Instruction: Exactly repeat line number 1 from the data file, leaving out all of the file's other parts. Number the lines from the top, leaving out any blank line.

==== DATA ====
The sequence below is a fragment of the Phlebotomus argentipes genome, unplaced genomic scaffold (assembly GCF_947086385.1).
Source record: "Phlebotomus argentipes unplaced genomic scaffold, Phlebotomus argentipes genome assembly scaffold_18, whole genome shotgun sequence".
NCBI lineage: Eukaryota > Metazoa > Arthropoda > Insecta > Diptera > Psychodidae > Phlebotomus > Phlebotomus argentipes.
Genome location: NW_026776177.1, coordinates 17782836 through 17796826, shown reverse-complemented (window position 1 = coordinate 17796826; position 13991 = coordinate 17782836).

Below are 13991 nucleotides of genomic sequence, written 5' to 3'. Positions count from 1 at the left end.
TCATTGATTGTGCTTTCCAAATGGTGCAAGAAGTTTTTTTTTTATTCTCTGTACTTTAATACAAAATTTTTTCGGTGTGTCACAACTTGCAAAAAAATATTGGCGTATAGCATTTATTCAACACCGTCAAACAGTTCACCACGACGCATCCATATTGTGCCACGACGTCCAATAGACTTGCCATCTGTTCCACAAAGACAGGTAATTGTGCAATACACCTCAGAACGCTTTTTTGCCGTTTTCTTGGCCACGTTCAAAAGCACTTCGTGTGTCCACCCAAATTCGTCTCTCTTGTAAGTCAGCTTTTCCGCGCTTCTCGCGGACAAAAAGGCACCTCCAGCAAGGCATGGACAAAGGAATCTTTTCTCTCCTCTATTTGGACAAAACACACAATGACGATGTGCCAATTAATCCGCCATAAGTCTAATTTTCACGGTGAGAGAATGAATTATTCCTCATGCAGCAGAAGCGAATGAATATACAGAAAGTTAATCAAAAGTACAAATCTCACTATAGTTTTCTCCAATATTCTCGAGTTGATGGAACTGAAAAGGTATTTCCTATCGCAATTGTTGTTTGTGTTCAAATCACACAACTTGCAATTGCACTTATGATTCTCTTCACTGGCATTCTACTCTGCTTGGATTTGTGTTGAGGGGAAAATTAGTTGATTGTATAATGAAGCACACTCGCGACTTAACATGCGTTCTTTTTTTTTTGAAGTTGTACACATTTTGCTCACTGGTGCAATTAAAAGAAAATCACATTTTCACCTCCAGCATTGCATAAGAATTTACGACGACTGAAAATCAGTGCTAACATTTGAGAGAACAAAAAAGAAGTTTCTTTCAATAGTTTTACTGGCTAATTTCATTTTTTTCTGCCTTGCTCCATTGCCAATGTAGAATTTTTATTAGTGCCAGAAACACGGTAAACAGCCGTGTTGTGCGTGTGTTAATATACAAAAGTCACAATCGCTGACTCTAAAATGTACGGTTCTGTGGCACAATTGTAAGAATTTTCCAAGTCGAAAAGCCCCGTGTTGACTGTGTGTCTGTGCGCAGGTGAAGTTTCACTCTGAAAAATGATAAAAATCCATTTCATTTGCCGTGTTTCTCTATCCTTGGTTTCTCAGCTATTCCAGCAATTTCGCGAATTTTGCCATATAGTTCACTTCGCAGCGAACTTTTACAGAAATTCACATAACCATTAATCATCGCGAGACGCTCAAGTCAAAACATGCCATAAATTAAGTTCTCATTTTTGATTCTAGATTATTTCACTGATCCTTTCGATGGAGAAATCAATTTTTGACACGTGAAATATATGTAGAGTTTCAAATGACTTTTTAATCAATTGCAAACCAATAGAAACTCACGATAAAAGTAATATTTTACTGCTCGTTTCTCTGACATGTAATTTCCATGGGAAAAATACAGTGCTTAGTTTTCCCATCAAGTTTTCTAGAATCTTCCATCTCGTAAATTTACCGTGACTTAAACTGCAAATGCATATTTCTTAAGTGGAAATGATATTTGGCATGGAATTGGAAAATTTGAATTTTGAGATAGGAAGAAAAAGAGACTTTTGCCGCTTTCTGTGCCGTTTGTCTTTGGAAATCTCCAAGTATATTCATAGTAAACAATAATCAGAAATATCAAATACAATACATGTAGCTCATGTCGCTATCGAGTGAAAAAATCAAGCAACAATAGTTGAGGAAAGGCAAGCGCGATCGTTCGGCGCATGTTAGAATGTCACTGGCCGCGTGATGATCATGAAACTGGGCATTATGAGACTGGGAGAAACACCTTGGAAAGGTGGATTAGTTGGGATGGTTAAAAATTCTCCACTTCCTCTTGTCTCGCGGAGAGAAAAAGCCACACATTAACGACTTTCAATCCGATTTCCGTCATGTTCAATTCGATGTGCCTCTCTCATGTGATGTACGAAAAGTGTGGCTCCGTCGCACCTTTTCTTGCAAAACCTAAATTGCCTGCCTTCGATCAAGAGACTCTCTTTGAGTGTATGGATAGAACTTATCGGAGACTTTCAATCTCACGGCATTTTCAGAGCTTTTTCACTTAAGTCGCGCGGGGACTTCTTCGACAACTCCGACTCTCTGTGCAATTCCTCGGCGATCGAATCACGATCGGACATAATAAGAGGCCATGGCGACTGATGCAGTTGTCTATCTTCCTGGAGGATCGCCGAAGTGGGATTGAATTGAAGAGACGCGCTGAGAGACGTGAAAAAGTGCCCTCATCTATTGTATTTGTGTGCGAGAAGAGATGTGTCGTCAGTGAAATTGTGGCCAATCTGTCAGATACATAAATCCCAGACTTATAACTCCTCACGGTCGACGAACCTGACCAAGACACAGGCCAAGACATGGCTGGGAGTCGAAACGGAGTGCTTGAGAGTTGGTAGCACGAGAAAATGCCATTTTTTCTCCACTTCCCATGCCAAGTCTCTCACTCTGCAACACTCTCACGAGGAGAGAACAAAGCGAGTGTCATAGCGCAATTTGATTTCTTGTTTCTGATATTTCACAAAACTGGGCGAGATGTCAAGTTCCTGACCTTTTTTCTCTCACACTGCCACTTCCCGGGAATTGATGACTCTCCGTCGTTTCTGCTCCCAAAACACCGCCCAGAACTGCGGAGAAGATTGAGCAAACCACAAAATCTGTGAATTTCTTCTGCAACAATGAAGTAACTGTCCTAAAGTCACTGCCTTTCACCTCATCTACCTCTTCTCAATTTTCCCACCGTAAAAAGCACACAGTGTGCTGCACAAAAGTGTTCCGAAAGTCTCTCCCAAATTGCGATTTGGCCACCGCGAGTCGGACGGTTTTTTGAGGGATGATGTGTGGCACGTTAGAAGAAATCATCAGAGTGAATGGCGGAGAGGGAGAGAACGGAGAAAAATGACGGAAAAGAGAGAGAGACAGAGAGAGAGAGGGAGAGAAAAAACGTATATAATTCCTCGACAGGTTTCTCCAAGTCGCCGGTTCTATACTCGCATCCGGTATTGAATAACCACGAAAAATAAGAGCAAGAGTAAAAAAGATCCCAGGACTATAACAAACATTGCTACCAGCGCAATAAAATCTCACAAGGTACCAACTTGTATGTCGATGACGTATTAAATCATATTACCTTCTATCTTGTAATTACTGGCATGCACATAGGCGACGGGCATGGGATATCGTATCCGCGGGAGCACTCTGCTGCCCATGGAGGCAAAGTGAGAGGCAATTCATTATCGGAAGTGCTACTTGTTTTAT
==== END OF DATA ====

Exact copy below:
The sequence below is a fragment of the Phlebotomus argentipes genome, unplaced genomic scaffold (assembly GCF_947086385.1).